A Chinese educational organization has gone too far in its attempts to keep the country’s kids away from video games by equating gaming to opium abuse in the late Qing Dynasty (1644-1911).
“Say no to the opium of minds, and be good young Chinese,” reads the title of an oath promoted by Ainengshe, a Beijing-based educational organization.
Anti-gaming oath-taking events have become popular across the country since June.
The oaths, almost always printed on red paper, as shown in a picture provided by the news portal Guangcha.cn on Tuesday, suggest that playing games is harmful to the Chinese people, will make them “traitors” and make the country the “sick man of East Asia.”
Ainengshe has put a video online saying the popularity of gaming among young people in China is comparable to the opium addiction prevalent during the late Qing Dynasty.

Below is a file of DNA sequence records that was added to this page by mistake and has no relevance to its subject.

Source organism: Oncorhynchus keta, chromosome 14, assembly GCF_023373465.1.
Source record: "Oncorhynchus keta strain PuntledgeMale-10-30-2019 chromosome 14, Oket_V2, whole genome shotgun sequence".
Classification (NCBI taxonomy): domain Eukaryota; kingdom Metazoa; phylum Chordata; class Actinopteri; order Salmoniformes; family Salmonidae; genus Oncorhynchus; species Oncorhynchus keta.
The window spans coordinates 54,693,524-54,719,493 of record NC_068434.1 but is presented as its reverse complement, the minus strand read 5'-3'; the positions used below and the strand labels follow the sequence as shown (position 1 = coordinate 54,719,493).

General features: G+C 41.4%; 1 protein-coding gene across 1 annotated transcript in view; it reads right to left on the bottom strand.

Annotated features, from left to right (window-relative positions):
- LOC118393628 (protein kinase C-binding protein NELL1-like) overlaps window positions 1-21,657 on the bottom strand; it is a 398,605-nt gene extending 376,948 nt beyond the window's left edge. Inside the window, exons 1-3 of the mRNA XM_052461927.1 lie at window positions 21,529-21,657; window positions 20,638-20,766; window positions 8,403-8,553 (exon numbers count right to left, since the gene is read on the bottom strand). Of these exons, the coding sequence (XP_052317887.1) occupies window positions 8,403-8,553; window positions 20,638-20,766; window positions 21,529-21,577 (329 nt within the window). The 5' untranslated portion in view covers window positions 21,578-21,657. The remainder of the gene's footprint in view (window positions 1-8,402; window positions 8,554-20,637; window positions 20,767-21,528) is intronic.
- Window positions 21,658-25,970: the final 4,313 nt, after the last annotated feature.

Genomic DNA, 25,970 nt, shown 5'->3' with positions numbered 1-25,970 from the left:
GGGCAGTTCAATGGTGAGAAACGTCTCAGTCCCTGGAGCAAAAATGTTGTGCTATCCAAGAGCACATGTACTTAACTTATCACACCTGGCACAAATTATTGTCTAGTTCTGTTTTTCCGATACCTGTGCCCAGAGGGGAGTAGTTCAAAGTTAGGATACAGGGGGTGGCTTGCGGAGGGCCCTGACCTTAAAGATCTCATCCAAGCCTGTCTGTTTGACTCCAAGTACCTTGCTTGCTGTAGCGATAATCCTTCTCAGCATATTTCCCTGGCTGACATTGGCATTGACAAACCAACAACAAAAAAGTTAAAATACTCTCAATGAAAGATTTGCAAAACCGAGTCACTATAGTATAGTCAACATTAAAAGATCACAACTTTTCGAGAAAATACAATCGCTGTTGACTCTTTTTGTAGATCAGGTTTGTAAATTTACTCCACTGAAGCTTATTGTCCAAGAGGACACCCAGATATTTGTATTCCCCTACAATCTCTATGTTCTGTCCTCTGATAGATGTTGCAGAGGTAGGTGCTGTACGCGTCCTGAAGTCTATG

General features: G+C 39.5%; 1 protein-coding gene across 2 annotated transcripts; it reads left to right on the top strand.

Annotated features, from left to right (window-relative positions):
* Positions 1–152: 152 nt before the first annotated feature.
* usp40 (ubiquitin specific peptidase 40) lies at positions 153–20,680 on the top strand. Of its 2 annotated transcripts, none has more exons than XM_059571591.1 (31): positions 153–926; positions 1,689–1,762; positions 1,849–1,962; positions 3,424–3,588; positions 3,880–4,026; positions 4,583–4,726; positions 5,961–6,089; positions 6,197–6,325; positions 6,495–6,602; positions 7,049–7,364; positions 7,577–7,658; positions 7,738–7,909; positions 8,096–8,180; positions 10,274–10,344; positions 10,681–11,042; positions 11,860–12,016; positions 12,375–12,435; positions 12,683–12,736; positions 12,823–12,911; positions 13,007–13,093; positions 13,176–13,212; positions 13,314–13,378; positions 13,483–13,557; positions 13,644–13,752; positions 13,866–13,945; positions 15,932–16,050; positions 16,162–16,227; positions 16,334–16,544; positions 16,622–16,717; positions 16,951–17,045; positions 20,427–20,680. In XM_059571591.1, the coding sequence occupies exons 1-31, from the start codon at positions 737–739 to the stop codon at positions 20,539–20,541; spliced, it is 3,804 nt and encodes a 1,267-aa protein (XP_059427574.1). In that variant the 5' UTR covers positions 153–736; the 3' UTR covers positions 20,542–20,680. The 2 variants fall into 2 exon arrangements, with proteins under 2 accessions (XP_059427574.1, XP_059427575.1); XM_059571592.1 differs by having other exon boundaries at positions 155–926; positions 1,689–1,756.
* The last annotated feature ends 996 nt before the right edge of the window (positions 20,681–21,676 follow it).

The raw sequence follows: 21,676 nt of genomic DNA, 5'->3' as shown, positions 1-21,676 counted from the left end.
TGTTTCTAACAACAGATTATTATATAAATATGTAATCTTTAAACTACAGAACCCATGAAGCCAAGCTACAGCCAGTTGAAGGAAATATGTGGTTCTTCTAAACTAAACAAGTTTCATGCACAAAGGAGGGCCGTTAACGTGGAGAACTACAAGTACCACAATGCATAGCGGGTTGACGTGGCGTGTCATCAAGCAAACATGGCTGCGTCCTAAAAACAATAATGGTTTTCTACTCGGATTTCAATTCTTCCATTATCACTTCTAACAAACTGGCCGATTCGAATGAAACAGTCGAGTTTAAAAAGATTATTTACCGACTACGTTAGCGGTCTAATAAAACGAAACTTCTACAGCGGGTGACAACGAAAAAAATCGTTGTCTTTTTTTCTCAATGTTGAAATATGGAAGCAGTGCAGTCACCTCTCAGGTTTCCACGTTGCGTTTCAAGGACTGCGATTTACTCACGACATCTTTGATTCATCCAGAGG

The video urges young people to emulate Lin Zexu, a historical figure from the Qing Dynasty, well-known for his attempts to destroy opium stocks, implying that they should stay away from games out of patriotism.
Astonished netizens criticized the practice, calling it “ridiculous.”
“It is imperative that we teach our children to play games wisely,” commented one called “echo,” “instead of prohibiting them using lame patriotic moral objections.”
Some questioned the goal of the institution. “When private institutions like this start appealing for patriotism,” said “guohuohang1056,” “they usually have their eyes set on making a profit.” — (Global Times)
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